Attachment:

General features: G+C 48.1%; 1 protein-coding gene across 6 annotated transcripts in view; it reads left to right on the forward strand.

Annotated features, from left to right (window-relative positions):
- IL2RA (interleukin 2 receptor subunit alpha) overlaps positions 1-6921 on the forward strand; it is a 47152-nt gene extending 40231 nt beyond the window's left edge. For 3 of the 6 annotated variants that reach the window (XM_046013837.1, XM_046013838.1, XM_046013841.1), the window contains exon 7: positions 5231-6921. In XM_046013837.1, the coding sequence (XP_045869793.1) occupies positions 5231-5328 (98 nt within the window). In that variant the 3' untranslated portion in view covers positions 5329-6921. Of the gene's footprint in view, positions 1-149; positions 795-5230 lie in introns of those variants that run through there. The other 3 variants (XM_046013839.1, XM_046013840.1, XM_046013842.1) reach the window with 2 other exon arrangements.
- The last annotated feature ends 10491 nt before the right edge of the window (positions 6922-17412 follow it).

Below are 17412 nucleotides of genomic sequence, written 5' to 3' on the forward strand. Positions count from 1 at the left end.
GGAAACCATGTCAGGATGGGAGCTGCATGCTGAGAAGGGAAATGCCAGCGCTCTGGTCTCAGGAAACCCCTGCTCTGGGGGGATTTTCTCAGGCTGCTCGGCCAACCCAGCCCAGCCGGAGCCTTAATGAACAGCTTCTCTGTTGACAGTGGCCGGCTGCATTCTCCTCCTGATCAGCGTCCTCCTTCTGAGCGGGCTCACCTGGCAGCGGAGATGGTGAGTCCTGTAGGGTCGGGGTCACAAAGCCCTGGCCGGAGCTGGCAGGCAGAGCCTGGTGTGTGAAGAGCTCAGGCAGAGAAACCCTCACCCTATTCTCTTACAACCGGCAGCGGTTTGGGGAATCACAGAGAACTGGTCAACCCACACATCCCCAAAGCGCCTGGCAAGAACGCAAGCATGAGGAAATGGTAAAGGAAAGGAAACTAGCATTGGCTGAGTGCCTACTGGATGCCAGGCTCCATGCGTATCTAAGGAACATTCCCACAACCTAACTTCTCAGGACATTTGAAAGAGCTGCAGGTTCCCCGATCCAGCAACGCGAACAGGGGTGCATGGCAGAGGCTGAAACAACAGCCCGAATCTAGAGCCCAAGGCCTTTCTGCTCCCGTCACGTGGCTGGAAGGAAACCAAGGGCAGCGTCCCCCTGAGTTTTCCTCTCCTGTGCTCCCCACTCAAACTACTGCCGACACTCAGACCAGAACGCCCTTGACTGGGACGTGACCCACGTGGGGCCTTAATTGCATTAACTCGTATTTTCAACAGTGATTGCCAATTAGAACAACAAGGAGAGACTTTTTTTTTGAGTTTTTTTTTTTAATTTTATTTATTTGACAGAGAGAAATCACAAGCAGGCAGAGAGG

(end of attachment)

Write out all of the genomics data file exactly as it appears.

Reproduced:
General features: G+C 48.1%; 1 protein-coding gene across 6 annotated transcripts in view; it reads left to right on the forward strand.

Annotated features, from left to right (window-relative positions):
- IL2RA (interleukin 2 receptor subunit alpha) overlaps positions 1-6921 on the forward strand; it is a 47152-nt gene extending 40231 nt beyond the window's left edge. For 3 of the 6 annotated variants that reach the window (XM_046013837.1, XM_046013838.1, XM_046013841.1), the window contains exon 7: positions 5231-6921. In XM_046013837.1, the coding sequence (XP_045869793.1) occupies positions 5231-5328 (98 nt within the window). In that variant the 3' untranslated portion in view covers positions 5329-6921. Of the gene's footprint in view, positions 1-149; positions 795-5230 lie in introns of those variants that run through there. The other 3 variants (XM_046013839.1, XM_046013840.1, XM_046013842.1) reach the window with 2 other exon arrangements.
- The last annotated feature ends 10491 nt before the right edge of the window (positions 6922-17412 follow it).

Below are 17412 nucleotides of genomic sequence, written 5' to 3' on the forward strand. Positions count from 1 at the left end.
GGAAACCATGTCAGGATGGGAGCTGCATGCTGAGAAGGGAAATGCCAGCGCTCTGGTCTCAGGAAACCCCTGCTCTGGGGGGATTTTCTCAGGCTGCTCGGCCAACCCAGCCCAGCCGGAGCCTTAATGAACAGCTTCTCTGTTGACAGTGGCCGGCTGCATTCTCCTCCTGATCAGCGTCCTCCTTCTGAGCGGGCTCACCTGGCAGCGGAGATGGTGAGTCCTGTAGGGTCGGGGTCACAAAGCCCTGGCCGGAGCTGGCAGGCAGAGCCTGGTGTGTGAAGAGCTCAGGCAGAGAAACCCTCACCCTATTCTCTTACAACCGGCAGCGGTTTGGGGAATCACAGAGAACTGGTCAACCCACACATCCCCAAAGCGCCTGGCAAGAACGCAAGCATGAGGAAATGGTAAAGGAAAGGAAACTAGCATTGGCTGAGTGCCTACTGGATGCCAGGCTCCATGCGTATCTAAGGAACATTCCCACAACCTAACTTCTCAGGACATTTGAAAGAGCTGCAGGTTCCCCGATCCAGCAACGCGAACAGGGGTGCATGGCAGAGGCTGAAACAACAGCCCGAATCTAGAGCCCAAGGCCTTTCTGCTCCCGTCACGTGGCTGGAAGGAAACCAAGGGCAGCGTCCCCCTGAGTTTTCCTCTCCTGTGCTCCCCACTCAAACTACTGCCGACACTCAGACCAGAACGCCCTTGACTGGGACGTGACCCACGTGGGGCCTTAATTGCATTAACTCGTATTTTCAACAGTGATTGCCAATTAGAACAACAAGGAGAGACTTTTTTTTTGAGTTTTTTTTTTTAATTTTATTTATTTGACAGAGAGAAATCACAAGCAGGCAGAGAGG